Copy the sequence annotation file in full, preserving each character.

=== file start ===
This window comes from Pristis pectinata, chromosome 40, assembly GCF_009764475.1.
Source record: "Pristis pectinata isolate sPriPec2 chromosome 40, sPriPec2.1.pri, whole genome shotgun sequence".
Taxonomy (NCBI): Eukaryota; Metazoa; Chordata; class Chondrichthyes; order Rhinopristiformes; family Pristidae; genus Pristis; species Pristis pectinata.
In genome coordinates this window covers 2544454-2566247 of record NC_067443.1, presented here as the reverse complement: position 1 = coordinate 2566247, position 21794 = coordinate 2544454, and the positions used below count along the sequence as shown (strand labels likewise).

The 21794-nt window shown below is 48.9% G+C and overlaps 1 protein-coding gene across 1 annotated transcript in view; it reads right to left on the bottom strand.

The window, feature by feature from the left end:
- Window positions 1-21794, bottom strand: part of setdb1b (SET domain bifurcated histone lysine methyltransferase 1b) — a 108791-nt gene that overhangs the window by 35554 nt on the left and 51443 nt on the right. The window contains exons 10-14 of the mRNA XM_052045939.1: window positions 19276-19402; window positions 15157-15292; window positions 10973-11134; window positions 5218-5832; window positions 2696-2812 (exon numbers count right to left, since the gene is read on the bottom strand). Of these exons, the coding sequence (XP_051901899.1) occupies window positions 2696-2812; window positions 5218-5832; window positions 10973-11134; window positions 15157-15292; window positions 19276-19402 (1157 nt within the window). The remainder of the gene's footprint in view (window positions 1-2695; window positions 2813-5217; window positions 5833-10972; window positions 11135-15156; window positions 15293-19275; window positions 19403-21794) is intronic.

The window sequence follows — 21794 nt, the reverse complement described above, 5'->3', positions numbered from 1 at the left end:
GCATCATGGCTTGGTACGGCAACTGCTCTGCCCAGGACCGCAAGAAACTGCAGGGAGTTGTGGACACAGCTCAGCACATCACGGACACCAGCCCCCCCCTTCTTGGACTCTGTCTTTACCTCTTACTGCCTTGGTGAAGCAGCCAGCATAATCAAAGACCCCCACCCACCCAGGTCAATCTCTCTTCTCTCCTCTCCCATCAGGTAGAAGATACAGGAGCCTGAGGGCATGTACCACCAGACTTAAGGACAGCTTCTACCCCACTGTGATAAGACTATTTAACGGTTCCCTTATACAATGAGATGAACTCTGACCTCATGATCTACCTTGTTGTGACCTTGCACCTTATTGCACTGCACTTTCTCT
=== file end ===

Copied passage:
This window comes from Pristis pectinata, chromosome 40, assembly GCF_009764475.1.
Source record: "Pristis pectinata isolate sPriPec2 chromosome 40, sPriPec2.1.pri, whole genome shotgun sequence".
Taxonomy (NCBI): Eukaryota; Metazoa; Chordata; class Chondrichthyes; order Rhinopristiformes; family Pristidae; genus Pristis; species Pristis pectinata.
In genome coordinates this window covers 2544454-2566247 of record NC_067443.1, presented here as the reverse complement: position 1 = coordinate 2566247, position 21794 = coordinate 2544454, and the positions used below count along the sequence as shown (strand labels likewise).

The 21794-nt window shown below is 48.9% G+C and overlaps 1 protein-coding gene across 1 annotated transcript in view; it reads right to left on the bottom strand.

The window, feature by feature from the left end:
- Window positions 1-21794, bottom strand: part of setdb1b (SET domain bifurcated histone lysine methyltransferase 1b) — a 108791-nt gene that overhangs the window by 35554 nt on the left and 51443 nt on the right. The window contains exons 10-14 of the mRNA XM_052045939.1: window positions 19276-19402; window positions 15157-15292; window positions 10973-11134; window positions 5218-5832; window positions 2696-2812 (exon numbers count right to left, since the gene is read on the bottom strand). Of these exons, the coding sequence (XP_051901899.1) occupies window positions 2696-2812; window positions 5218-5832; window positions 10973-11134; window positions 15157-15292; window positions 19276-19402 (1157 nt within the window). The remainder of the gene's footprint in view (window positions 1-2695; window positions 2813-5217; window positions 5833-10972; window positions 11135-15156; window positions 15293-19275; window positions 19403-21794) is intronic.

The window sequence follows — 21794 nt, the reverse complement described above, 5'->3', positions numbered from 1 at the left end:
GCATCATGGCTTGGTACGGCAACTGCTCTGCCCAGGACCGCAAGAAACTGCAGGGAGTTGTGGACACAGCTCAGCACATCACGGACACCAGCCCCCCCCTTCTTGGACTCTGTCTTTACCTCTTACTGCCTTGGTGAAGCAGCCAGCATAATCAAAGACCCCCACCCACCCAGGTCAATCTCTCTTCTCTCCTCTCCCATCAGGTAGAAGATACAGGAGCCTGAGGGCATGTACCACCAGACTTAAGGACAGCTTCTACCCCACTGTGATAAGACTATTTAACGGTTCCCTTATACAATGAGATGAACTCTGACCTCATGATCTACCTTGTTGTGACCTTGCACCTTATTGCACTGCACTTTCTCT